Raisin is the dried fruit (berry) of certain grape varieties. Corinthian raisins, also called currants, have been cultivated in Greece since the Homeric times while written records of raisin trade exist since the 12th century A.D. In the 19th century, during the years of the Greek War of Independence, the large vineyards of the Peloponnese underwent serious damage by the Turks, mainly because of the fires they set by order of Ibrahim Pasha.
Recovery came at the end of the 19th century (1860- 1890) when raisin exports accounted for 75% of the total of Greek exports, a fact which contributed to the reconstruction of the modern Greek state, to the appearance of the first industries as well as to the civil transformation of the Greek society.
Worldwide,raisins are considered an almost exclusively Greek product, given that Greece produces more than 80% of the total world production. Raisin vineyards are grown in Kyparissia, Filiatra, Gargaliani, Pylia, Messina and other areas of North (Upper)and South(Lower) Messinia.
The tasks before planting, which include the preparation of the field to become leveled and even and clean from unwanted weeds, and propagation - through the selection and piling up of small branches which are chosen out of the strongest and most productive vines, tied up into small bundles (heries) and covered with soil - take place within traditional viticulture.From late March to mid-April these are taken out of the soil and replanted. Farmers, then, determine the spot for each branch with stakes and dig planting holes, about 0.5 m deep, with the space between the branches from 0.80 to 1 m. The procedure of propagation is also done with the method of ‘katavolades’, the practice of burying under the soil a strong branch from the next vine, as well as with the technique of grafting or ‘centering’ when the vineyard does not bear fruit.
Raisin grapes like wine grapes require care and love throughout the year and, in addition, a large number of arduous tasks. One of the first autumn activities is ‘kselakkoma’ (digging up the planting holes), starting shortly after the harvest (late September to mid-October) with the use of a pickaxe. By digging deeply around the vines, farmers cut the small roots so that the rest of the root system can strengthen and, at the same time, the pits can collect rainwater and manure. Another activity is ‘katharos’, i.e., the cleaning of the vines from dry or very weak branches.
In the lowlands, pruning starts in January, while in more mountainous areas pruning takes place in early February. The viticulturist needs to know which buds produce shoots and which branches are appropriate for ‘katavolades’, so that they are not cut. Digging starts immediately after pruning and before the buds develop after mid- February. Spraying with sulfur and copper sulfate starts in March to prevent diseases. Another task necessary to the raisin production is ‘fourkadiasma’ or the placing of supportive poles/stakes. It occurs in February- March with the use of ‘fourkades’/’fourkes’ (stakes). This particular task is exclusive to raisin cultivation.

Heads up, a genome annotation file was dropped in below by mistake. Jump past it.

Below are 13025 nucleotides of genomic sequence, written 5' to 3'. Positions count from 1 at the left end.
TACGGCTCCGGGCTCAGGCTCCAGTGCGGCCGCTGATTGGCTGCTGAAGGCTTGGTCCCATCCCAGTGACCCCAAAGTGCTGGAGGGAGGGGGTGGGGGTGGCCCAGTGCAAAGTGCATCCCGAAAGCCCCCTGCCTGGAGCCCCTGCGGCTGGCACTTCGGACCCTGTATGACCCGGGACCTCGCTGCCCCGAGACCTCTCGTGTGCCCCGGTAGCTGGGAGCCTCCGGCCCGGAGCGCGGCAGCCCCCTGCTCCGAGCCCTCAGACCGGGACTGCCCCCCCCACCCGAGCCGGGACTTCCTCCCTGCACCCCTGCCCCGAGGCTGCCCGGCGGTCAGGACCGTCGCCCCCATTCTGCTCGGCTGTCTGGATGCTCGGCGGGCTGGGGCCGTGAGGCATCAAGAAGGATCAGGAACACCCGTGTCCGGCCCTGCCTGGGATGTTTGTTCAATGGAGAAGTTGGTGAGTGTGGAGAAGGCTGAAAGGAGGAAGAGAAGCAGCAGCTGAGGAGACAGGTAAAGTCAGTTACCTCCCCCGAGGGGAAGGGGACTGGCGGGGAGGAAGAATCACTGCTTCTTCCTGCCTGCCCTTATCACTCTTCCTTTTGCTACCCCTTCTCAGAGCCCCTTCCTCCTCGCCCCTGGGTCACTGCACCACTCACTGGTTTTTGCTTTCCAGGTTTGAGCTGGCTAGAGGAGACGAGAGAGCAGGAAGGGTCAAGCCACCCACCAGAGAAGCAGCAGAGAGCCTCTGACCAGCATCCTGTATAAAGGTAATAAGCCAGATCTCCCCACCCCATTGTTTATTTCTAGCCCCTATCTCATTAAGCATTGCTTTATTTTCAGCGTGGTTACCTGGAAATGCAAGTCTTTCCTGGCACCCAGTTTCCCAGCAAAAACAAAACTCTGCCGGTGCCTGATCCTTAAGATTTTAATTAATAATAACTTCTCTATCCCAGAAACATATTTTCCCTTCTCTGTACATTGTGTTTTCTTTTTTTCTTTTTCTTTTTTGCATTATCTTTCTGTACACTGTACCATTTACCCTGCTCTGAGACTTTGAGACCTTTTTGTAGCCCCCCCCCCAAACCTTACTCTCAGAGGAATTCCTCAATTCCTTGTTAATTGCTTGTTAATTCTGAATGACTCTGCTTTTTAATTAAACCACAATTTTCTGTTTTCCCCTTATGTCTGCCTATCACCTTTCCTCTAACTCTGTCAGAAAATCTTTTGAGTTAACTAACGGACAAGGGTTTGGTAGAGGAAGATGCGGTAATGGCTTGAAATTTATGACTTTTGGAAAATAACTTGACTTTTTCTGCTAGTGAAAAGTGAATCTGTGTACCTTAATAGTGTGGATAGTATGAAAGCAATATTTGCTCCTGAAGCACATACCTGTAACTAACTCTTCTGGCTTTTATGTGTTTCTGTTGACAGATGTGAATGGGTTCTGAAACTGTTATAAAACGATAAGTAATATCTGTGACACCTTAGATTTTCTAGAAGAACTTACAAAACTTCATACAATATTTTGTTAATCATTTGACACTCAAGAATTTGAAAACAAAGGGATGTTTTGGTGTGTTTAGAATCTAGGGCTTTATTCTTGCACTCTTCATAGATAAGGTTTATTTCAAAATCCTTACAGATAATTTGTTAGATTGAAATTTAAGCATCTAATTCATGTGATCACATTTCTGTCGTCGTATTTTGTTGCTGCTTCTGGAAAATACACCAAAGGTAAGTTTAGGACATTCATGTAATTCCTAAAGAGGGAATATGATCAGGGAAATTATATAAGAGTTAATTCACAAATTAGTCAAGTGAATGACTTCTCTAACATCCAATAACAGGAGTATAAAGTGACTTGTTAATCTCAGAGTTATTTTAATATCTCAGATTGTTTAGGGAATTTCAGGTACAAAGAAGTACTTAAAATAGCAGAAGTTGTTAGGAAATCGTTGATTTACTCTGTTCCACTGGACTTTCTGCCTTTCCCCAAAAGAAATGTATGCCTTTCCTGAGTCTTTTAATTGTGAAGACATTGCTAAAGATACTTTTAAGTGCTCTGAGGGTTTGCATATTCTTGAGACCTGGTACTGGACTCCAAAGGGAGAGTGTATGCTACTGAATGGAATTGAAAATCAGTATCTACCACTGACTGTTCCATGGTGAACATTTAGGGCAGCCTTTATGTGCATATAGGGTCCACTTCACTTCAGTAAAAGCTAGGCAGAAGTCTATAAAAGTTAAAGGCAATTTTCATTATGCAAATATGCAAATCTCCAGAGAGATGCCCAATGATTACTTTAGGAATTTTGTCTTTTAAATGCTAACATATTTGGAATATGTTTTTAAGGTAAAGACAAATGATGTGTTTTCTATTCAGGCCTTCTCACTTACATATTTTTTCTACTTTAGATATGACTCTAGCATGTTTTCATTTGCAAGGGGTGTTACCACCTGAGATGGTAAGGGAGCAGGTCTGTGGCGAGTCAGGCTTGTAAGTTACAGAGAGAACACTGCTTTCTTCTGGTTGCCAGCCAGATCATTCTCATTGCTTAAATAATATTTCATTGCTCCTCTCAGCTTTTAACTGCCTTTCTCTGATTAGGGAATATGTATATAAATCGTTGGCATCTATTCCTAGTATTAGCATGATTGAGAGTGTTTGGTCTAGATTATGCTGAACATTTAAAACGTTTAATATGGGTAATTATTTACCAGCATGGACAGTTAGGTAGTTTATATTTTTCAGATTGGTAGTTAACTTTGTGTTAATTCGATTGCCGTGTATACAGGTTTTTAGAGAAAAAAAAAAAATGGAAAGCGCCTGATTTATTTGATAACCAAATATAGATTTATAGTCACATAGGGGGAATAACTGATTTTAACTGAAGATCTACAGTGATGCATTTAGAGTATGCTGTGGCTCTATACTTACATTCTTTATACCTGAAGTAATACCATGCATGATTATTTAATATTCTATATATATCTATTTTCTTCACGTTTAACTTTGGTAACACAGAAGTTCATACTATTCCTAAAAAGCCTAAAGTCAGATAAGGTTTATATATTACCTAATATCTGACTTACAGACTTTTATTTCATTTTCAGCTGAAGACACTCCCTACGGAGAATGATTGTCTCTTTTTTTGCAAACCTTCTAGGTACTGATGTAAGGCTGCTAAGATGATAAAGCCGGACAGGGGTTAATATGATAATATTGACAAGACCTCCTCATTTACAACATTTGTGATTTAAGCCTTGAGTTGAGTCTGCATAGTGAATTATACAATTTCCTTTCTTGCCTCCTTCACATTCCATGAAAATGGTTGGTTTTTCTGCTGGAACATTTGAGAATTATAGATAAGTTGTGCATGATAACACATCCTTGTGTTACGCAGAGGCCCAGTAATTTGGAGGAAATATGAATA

‘Skalos’ or hoeing, and weeding take place in spring. Then,‘haraki’, i.e., the grooving of the trunk in order to produce liquids that preserve the grape, and make grape berries grow larger follows. Before harvest, some preparatory work is carried out, which includes cleaning the drying floor from weeds, covering it with dung, i.e., manure mixed with water and insulating it.
Grape harvesting begins in late July- early August. Grapes are cut with the use of a blade or a jackknife and then placed into hampers. The natural drying process takes place in specially made outdoor places called drying floors (‘alonia’). The grapes are placed on the drying floor and are left to dry under direct sunlight.
Eight days later the raisins are turned on the other side to achieve a uniform drying result. The last stage of raisin production is ‘makinarisma’, the process of removing any foreign bodies from the product with the use of the ‘makina’, a specially designed machine for this purpose. The product is placed in sacks and stored in appropriate storage conditions complying with standardsafety and hygiene rules.